Tuesday, December 01, 2009

The Holiday Season Begins

Thanksgiving dinner is behind us now, and the countdown to Christmas is under way.

Which brings me to today's topic. It was 20 years ago today that "National Lampoon's Christmas Vacation" was released.

There are many movies and TV specials that are holiday favorites. For some people, it wouldn't be Christmas if they didn't watch "Rudolph the Red–Nosed Reindeer" or "A Charlie Brown Christmas" or "It's a Wonderful Life."

Traditionalists will tell you their favorite holiday movies are "Holiday Inn" or "Miracle on 34th Street" or "White Christmas." In recent years, it seems the trendy holiday movie has been "A Christmas Story," but you will find devotees to "Elf" and "The Santa Clause."

For my mother, "We're No Angels," featuring Humphrey Bogart and Peter Ustinov in the mid–1950s, was what put her in a holiday frame of mind. I guess that is a little ironic because another movie by that name (but with a completely different story line and starring Sean Penn and Robert De Niro) came out two weeks after "Christmas Vacation."

(Actually, as anyone who knew her would tell you, it took very little to put Mom in the holiday spirit.)

But, for me, my favorite holiday film has been "National Lampoon's Christmas Vacation" for the last two decades.

Chevy Chase and Beverly D'Angelo returned as Clark and Ellen Griswold for the third installment in the "Vacation" series of films, but they were paired with their third different son and daughter (the children also were recast in the 1985 sequel, "European Vacation"). Randy Quaid reprised his role as Cousin Eddie from the original 1983 film, and so did Miriam Flynn as his wife Catherine.

No matter how many times I see it, the segment in which Clark tries to illuminate his house with Christmas lights always makes me laugh. It's an exaggeration, of course, but, like any good exaggeration, it is based in truth.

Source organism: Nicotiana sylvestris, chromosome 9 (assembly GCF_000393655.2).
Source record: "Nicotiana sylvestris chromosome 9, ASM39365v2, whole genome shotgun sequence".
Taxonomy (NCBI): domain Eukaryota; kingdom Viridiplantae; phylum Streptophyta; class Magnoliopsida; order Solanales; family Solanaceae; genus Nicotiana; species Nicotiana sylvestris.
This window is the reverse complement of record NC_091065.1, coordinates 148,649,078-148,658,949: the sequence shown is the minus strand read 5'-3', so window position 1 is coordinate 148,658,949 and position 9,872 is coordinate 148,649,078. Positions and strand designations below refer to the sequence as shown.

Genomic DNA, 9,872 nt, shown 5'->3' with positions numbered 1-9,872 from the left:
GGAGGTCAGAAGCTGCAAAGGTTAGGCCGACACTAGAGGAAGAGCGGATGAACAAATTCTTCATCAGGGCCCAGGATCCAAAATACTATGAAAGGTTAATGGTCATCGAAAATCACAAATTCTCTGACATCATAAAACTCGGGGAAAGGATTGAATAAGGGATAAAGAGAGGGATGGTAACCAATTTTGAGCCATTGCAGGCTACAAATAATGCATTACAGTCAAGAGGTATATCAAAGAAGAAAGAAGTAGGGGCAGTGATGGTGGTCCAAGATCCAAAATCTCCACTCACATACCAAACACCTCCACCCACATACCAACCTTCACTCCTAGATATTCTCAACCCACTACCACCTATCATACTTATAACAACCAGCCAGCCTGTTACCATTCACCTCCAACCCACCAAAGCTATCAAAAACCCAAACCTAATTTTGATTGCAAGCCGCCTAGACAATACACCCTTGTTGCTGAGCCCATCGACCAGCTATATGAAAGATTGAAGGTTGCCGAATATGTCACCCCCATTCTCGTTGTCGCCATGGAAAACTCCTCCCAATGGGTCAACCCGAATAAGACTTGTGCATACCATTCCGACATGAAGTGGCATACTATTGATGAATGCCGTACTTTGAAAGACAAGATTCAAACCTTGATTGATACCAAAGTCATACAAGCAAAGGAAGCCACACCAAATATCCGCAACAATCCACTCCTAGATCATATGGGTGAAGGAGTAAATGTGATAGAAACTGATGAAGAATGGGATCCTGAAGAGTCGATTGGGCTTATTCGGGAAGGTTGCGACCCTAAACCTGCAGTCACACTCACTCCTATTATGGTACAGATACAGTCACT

Well, exaggeration has always been the specialty of National Lampoon movies. And Chevy Chase's rant about his boss probably hasn't been much of an exaggeration for some folks.

But mixed in with the exaggeration is some real truth.

I can think of few scenes in any holiday movies that capture the feeling of safety and security that comes with Christmas — along with that wistful feeling of missing those who were integral parts of Christmases past and are no longer with us — quite as well as the attic scene from "Christmas Vacation."

When I see Chevy Chase prowling around in the attic, looking for a place to stash Christmas presents, it reminds me of my mother. And when he watches the holiday films he discovers, I am transported back to the Christmases of my childhood, when my mother and my grandparents and our family's closest friends were still with us.

It may be hard to remember at times, but Christmas is about more than commercialism. It's about being with those we love — and remembering those who are gone.

Mixed with the laughter, "Christmas Vacation" does a splendid job of reminding us what's really important at this time of year.